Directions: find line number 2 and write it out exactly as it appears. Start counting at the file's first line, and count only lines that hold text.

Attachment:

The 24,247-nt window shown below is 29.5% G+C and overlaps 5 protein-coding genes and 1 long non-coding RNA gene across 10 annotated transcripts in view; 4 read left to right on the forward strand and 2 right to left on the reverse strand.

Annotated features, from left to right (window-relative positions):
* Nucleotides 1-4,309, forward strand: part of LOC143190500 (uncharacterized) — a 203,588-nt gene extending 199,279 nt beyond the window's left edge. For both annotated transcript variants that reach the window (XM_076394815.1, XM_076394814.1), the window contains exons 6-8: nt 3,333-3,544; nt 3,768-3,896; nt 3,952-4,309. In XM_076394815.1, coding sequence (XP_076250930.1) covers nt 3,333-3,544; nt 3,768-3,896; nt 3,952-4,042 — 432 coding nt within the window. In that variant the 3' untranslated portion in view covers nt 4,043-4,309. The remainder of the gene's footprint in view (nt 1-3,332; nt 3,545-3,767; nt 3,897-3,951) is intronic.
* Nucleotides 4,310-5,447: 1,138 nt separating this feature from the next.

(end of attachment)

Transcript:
Annotated features, from left to right (window-relative positions):